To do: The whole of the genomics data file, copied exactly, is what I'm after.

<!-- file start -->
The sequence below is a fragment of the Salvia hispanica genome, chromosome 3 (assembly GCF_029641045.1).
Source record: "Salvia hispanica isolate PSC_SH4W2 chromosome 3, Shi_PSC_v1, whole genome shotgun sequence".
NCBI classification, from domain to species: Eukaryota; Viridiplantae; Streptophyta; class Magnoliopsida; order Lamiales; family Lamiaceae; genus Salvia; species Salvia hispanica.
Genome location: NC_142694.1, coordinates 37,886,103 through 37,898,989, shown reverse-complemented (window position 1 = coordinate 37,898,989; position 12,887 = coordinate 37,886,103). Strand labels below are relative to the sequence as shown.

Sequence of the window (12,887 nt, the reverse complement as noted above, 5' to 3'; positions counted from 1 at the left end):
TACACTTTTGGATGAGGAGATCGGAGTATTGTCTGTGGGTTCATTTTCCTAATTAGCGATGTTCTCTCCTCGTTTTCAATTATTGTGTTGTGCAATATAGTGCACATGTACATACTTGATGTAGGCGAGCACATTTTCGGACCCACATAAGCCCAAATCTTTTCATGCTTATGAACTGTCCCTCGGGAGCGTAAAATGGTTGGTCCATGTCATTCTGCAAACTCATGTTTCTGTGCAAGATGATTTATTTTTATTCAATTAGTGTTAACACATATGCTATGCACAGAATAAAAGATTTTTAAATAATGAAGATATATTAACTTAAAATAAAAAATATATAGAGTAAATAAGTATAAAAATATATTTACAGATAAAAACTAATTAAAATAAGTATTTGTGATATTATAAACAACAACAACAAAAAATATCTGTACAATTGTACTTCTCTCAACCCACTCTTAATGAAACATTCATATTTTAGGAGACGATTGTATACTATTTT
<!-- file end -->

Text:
The sequence below is a fragment of the Salvia hispanica genome, chromosome 3 (assembly GCF_029641045.1).
Source record: "Salvia hispanica isolate PSC_SH4W2 chromosome 3, Shi_PSC_v1, whole genome shotgun sequence".
NCBI classification, from domain to species: Eukaryota; Viridiplantae; Streptophyta; class Magnoliopsida; order Lamiales; family Lamiaceae; genus Salvia; species Salvia hispanica.
Genome location: NC_142694.1, coordinates 37,886,103 through 37,898,989, shown reverse-complemented (window position 1 = coordinate 37,898,989; position 12,887 = coordinate 37,886,103). Strand labels below are relative to the sequence as shown.

Sequence of the window (12,887 nt, the reverse complement as noted above, 5' to 3'; positions counted from 1 at the left end):
TACACTTTTGGATGAGGAGATCGGAGTATTGTCTGTGGGTTCATTTTCCTAATTAGCGATGTTCTCTCCTCGTTTTCAATTATTGTGTTGTGCAATATAGTGCACATGTACATACTTGATGTAGGCGAGCACATTTTCGGACCCACATAAGCCCAAATCTTTTCATGCTTATGAACTGTCCCTCGGGAGCGTAAAATGGTTGGTCCATGTCATTCTGCAAACTCATGTTTCTGTGCAAGATGATTTATTTTTATTCAATTAGTGTTAACACATATGCTATGCACAGAATAAAAGATTTTTAAATAATGAAGATATATTAACTTAAAATAAAAAATATATAGAGTAAATAAGTATAAAAATATATTTACAGATAAAAACTAATTAAAATAAGTATTTGTGATATTATAAACAACAACAACAAAAAATATCTGTACAATTGTACTTCTCTCAACCCACTCTTAATGAAACATTCATATTTTAGGAGACGATTGTATACTATTTT